18eranaRic Banned

    Mar 7, 2009
    Malibu, USA
    sweet, thanks for the pictures! i'd say just take it to a tech with the proper tools to drop a file into the saddle slot. the files are quite specific, so be sure your tech has what it takes.

    shouldn't be more than $25.00 labor.

    once a bass is set right, it's set and so much more fun.
  11. 18eranaRic

    18eranaRic Banned

    Mar 7, 2009
    Malibu, USA
  12. svenbass


    Dec 12, 2002
    I've been playing pro for many years and the only strings I have ever broken were flatwound E's, right at the bridge- it's happened twice in 22 years. Both were LaBellas. I'd say that it's probably more coincidence than anything else. I have a pretty heavy hand as I also play Upright, so they took a good beating on a regular basis. I recently started using Fender 9050ML's because they were cheap, and wanted to save my 9 year old LaBellas for recording sessions. That said, it is probably a good idea to have someone look over the bass just to make sure everything is in order.
  13. GianGian


    May 16, 2008
    How old were the strings?? I usually break them after 1 year or so. I only change the strings when they break.
  14. Based on your pics I would wager that the problem is definitely the break angle. The simplest way to fix it is to place a metal shim under the bridge, then lower the saddles.
  15. rarbass


    Jul 3, 2008
    How often do you change your strings?:ninja:
  16. Coelho


    May 10, 2006
    Astoria, NY
    Once a year probably
  17. rarbass


    Jul 3, 2008
    It amazes me that you've never broken a string...
  18. bucephylus

    bucephylus Supporting Member Commercial User

    Aug 18, 2002
    General Manager TecPadz LLC
    Although I deleted the images in the quote, they are pretty good. Thanks.
    IME, your break angle looks pretty typical. The E that you put on should probably be pressed down to give a better witness point at the break on the saddle. Otherwise, you are going to have funky stuff going on with the intonation. You can decrease the break angle on the saddles by relocating the bridge back towards the lower bout by about the distance of travel left on the properly intonated G string. I have used this mod on a number of basses with very good results in a number of aspects. But, you have to be pretty careful not to overshoot or the G can no longer be intonated. Perhaps, a task for a good luthier to do for you.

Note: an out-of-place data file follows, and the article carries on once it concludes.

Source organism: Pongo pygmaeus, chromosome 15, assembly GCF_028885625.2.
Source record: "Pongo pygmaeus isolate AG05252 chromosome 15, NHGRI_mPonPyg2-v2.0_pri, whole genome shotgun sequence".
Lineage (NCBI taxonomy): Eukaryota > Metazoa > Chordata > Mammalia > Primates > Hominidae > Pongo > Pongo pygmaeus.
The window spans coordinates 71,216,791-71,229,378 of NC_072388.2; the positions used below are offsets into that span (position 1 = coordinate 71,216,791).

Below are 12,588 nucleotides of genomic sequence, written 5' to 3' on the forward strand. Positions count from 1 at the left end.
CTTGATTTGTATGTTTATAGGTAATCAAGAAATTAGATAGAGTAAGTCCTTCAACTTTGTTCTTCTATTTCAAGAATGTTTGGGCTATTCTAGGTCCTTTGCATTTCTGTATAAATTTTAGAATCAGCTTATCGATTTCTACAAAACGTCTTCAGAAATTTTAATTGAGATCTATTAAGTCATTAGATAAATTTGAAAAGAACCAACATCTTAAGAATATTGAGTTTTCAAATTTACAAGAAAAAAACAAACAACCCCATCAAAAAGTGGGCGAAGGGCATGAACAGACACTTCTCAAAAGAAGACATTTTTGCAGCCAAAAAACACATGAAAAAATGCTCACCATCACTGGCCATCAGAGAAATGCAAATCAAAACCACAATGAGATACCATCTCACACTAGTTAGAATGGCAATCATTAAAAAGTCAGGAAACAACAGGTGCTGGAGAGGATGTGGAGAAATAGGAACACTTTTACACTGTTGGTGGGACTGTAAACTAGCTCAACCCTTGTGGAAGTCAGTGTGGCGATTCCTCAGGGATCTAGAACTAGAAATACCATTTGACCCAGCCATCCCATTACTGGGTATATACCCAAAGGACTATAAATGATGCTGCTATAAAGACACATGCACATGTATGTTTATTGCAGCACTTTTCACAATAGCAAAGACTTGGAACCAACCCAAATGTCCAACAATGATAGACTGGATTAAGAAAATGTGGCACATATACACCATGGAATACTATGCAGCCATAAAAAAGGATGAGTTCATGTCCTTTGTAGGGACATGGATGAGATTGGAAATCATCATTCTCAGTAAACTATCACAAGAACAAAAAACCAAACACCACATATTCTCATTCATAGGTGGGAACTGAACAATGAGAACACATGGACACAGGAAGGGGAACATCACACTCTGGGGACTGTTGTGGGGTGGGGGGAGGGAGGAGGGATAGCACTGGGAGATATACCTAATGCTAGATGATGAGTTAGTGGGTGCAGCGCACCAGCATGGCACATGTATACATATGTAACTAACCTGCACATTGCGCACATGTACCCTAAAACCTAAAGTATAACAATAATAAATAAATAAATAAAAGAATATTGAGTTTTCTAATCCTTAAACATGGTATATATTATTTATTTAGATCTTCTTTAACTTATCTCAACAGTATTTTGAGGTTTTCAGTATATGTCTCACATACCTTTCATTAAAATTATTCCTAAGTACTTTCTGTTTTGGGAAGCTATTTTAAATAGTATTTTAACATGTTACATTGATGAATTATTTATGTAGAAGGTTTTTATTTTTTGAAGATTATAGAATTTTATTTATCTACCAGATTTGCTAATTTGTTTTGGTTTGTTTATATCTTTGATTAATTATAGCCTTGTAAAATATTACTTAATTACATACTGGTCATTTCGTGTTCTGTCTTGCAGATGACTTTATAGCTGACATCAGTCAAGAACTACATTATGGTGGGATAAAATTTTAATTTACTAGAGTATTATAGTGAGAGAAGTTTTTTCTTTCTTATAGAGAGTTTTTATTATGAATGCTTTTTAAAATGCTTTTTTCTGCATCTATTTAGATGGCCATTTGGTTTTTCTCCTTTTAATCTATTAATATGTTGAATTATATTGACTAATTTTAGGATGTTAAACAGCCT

As I have posted in the "Boiling Strings" and other threads, you are correct that damage and breakage nearly always occurs at the saddle break point. The string core is hardened steel, and the deformation at the break point causes damage to the core that affects elastic vibrations and strength of the core.

    I assume you pluck pizz with your right hand fingers? If so, the breakage is occurring when you are playing notes hard on the A string and the force of the pluck is being absorbed on the E string.

    First, you should be able to reduce the breakage by refining your technique to pluck a little less vigorously. I fully respect that this can be part of a players individual technique; but, at some point, you have to lighten up a little and let the amplifier do the heavy lifting. IME, this is a sign of opportunity for improvement in technique. But, it can happen more easily with old strings especially due to micro-crack propagation in the core at the break point.

    IMO, it is a little surprising that this is happening on your E string, because the D string is weaker and tends to take more of a beating when plucking the G. But, in any case, your experience is normal; and there are a few ways to work around it. Also, different strings with different core metallurgy may behave better for you; but, the issues are normal, and will still be happening.

    Hope this helps.
  19. Rugaar


    Apr 11, 2007
    Thanks, bucephylus. (and all others, too)

    Normally I press on the string to give it a good witness point when installing them but I just threw that E on as a temporary fix until I get it restrung. I'll put it back on my daughter's bass when I'm finished with it and it had a decent witness point on her bass.

    I've snapped 3 E strings now and 1 A in the past few years but never a D, probably because I don't spend much time playing my G string. I do tend to hit my strings a bit hard sometimes, especially when using a pick. (maybe 20% of our songs) I've always played fairly aggressively, going all the way back to my drum and guitar playing days when I was a kid. I'll try to work on my technique but I'm not sure how many new tricks this old dog can learn.

  20. Mr. Ray

    Mr. Ray

    Feb 20, 2009
    Even though you do not have burrs on your saddle, strings can still break over time. Try Graphtech graphite saddle they work great and give you that little extra protection, especially on tape and flatwounds. Hope this helps.